Gentle Giant

Gentle Giant

Vertigo, 1970

REVIEW BY: Christopher Thelen


I’m fully convinced that the period from 1968 through 1975 was the time when bands were given the most freedom to be as creative as they wanted to be. There was no industry concern about whether an album was going to go triple platinum right out of the gate; it was a chance for music that might not have been otherwise heard to be given the opportunity to be exposed to the mass public. (Tell me that, in today’s day and age, artists like Led Zeppelin, Deep Purple, Frank Zappa, Genesis and Yes would have been given anything more than the crappiest starter contract.)

Out of that collective freedom rose Gentle Giant, a progressive rock band from Portsmouth (by way of Glasgow, Scotland) that dared to thumb their noses at the boundaries of popular rock. Led by the three Shulman brothers, they carved their own path, daring the listener to come with them. Though they never achieved the levels of success like Genesis or Yes, they have maintained a solid fanbase.my_heart_sings_the_harmony_web_ad_alt_250

Listening to their self-titled debut, one can understand what drove people to give them a shot on the ol’ turntable—but it also occasionally left one scratching their head as to just what the band was aiming to accomplish.

Leading off with “Giant,” the musical talents of the band are clearly on display. Vocalist Derek Shulman adds a layer of interest over the bass work of Ray Shulman and the keyboards of Kerry Minnear. While guitarist Gary Green also plays a vital role in the band’s sound, it seems like he wisely steps back and becomes part of the texture, rather than trying to take a lead.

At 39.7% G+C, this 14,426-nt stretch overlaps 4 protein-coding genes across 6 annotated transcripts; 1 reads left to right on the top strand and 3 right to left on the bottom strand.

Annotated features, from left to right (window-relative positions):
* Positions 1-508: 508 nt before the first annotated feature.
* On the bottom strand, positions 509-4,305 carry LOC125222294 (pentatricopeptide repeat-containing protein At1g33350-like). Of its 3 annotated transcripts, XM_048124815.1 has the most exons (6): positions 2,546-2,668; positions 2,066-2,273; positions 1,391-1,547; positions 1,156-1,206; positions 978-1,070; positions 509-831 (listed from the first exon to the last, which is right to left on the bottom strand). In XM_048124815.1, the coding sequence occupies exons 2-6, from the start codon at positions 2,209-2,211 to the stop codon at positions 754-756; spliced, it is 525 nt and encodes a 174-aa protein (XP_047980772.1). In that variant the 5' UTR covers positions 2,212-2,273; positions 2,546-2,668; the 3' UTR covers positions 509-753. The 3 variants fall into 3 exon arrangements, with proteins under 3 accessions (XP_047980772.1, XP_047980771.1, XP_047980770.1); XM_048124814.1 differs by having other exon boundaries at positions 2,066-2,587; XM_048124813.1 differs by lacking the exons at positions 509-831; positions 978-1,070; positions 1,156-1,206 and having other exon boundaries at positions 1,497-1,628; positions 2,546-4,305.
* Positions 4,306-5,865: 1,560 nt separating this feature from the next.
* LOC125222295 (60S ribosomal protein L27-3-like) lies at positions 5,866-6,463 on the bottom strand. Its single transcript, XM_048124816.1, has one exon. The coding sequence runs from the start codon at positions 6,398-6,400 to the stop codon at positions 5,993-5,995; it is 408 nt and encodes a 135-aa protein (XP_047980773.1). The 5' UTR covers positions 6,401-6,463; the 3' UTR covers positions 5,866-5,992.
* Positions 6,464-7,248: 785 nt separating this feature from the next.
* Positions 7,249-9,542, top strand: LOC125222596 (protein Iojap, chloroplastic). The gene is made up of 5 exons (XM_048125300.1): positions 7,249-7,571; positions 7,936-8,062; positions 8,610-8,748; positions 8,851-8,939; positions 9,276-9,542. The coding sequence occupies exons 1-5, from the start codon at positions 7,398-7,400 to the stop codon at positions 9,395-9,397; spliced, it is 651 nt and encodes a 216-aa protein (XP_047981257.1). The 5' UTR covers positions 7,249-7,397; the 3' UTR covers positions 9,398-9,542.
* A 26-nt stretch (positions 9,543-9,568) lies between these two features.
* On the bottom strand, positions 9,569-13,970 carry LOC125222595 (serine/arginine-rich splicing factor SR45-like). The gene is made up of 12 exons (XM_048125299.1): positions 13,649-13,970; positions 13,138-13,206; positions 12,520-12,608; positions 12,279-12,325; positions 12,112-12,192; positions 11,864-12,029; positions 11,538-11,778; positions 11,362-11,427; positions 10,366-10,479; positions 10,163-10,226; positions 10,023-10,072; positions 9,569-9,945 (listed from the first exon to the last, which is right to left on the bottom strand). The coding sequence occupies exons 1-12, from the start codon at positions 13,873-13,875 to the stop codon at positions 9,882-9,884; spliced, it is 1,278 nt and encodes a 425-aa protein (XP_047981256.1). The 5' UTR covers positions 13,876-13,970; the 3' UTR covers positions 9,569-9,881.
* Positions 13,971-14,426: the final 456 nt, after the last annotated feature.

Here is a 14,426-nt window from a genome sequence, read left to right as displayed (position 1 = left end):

Gentle Giant contains many such powerful moments, such as “Alucard” and “Nothing At All,” the latter reminding me of the more gentle side of bands like Genesis that could convey more power in the sublime moments than if the instruments were turned up all the way.

Yet there are times when one has to ask what Gentle Giant was trying to accomplish in particular works. Quieter moments like “Funny Ways” and “Isn’t It Quiet And Cold?” don’t have nearly the lasting power as other tracks on the disc—not that they’re bad songs by any means, just not as musically addicting as other efforts on the disc.

Fortunately, the weaker moments are few—and while they do end up dragging the album down a little bit, the stronger numbers remind the listener just why they put the album on in the first place. I do, however, wonder why they chose to close the album with “The Queen,” an electronic rendition of “God Save The Queen.” In a sense, the shortest track is the one that seems the least necessary.

It might not have even made a dent on the Billboard charts when it was first released, but Gentle Giant has more than enough material to warrant rediscovery by not only fans of progressive rock, but also individuals who are willing to go past traditional cookie-cutter radio pabulum. It’s not always the easiest journey, but it’s one you won’t end up regretting.

Rating: B-

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